by December 4, 2001 0 comments



Remember the story of how an ant brought a mighty elephant down on its knees? Similarly, a computer virus, a few KBs in size, can destroy even terabytes of data and bring the biggest organization to a halt. So it’s essential to have an effective anti-virus policy in place.

The size of your organization will decide your anti-virus policy. For a company with less than 10 users, personal anti-virus applications are fine. What is important is that each user updates his virus signatures frequently (once a week), and immediately after the outbreak of a major attack. To save time and bandwidth, one user can download the updates on the network, and others can take it from there.



For larger organizations this is not practical; enterprise anti-virus solutions are better. This has two components, the server part and the clients. The first is installed on one machine, and the second on individual machines on the network. The server can automatically download the updates, and distribute them to all clients, saving bandwidth and time. This is also a way to ensure that all machines on your network have updated anti-virus programs. The server can also perform scans on clients anywhere on your network.

Protecting e-mail

You’ll win half the battle against viruses if you effectively clean e-mail containing viruses. Smaller organizations don’t usually have their own e-mail servers, and rely on their ISP or other free mail services on the Web, which do virus scanning. It is still a good idea to scan the mail you receive. Most anti-viruses do this by routing mail through their anti-virus servers. Some also create a layer between the mail server and your client, so your mail is scanned before you get it.

One or many?

It is bad policy to have more than one anti-virus installed on any one machine, for the simple reason that one’s virus signature files could trip the other one. Having more than one anti-virus package installed and running across an organization could lead to many such false alarms. So, it is advisable to have only one enterprise-wide anti-virus program on all machines. But that does not mean that you should not have a licensed copy of a competing brand available as backup, just in case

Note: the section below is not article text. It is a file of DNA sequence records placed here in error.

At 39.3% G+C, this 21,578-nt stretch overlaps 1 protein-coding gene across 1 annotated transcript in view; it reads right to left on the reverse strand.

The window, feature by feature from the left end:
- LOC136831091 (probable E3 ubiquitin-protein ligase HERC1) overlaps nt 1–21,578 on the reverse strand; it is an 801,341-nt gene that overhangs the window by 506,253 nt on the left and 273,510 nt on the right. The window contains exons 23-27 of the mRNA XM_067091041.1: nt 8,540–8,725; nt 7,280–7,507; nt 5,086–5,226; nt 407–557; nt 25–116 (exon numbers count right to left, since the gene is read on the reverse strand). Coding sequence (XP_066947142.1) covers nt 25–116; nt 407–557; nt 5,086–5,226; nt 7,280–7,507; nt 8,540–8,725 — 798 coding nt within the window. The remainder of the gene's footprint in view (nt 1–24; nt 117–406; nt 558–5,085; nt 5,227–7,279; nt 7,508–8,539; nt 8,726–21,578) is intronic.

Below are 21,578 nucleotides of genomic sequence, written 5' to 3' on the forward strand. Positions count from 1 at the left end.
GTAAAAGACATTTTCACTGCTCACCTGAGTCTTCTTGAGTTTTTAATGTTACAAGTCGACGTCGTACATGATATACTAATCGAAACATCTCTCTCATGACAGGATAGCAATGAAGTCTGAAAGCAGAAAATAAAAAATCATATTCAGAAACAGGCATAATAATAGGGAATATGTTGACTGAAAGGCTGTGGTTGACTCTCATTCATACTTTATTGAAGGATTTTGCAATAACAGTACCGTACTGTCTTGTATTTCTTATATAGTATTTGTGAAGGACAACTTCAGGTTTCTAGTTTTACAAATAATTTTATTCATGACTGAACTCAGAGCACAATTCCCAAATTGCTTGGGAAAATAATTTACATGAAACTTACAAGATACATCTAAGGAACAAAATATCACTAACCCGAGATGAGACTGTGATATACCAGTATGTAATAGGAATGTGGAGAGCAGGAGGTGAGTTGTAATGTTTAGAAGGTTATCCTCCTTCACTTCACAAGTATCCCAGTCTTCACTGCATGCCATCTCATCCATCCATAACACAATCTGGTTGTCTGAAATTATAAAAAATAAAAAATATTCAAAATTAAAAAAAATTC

For organizations with their own e-mail server, it’s essential to install the e-mail component of your anti-virus on the mail server. This scans e-mail of all users before they get them, and if a virus is found it informs the sender/recipient or the administrator. It also checks all outgoing mail. You should also consider having an anti-virus on your Internet gateway.

Real-time, heuristic scans you need to look for real-time protection in your anti-virus solution. This means that your anti-virus will always run in the background and check all files that enter your computer from sources like LAN, Web downloads, or even Java and ActiveX components from Web pages. This is more important for file servers as they hold the data of the entire organization. Also look for heuristic scanning, which lets you detect potential viruses that have not been identified. Though many anti-virus software let you turn these two features off, our advice is: Don’t!

Just in case…

But if a virus does creep in, isolate the machine by removing it from the network. If your anti-virus is unable to remove the virus then check the Web for a patch or procedure to remove it.

The key to controlling an outbreak is early detection. So make sure your anti-virus’ alerting features–paging a specific number, flashing messages on all systems with the name of the infected machine, and firing e-mail to the administrator–are used, so that the administrator can take corrective action before its too late.

Sachin Makhija

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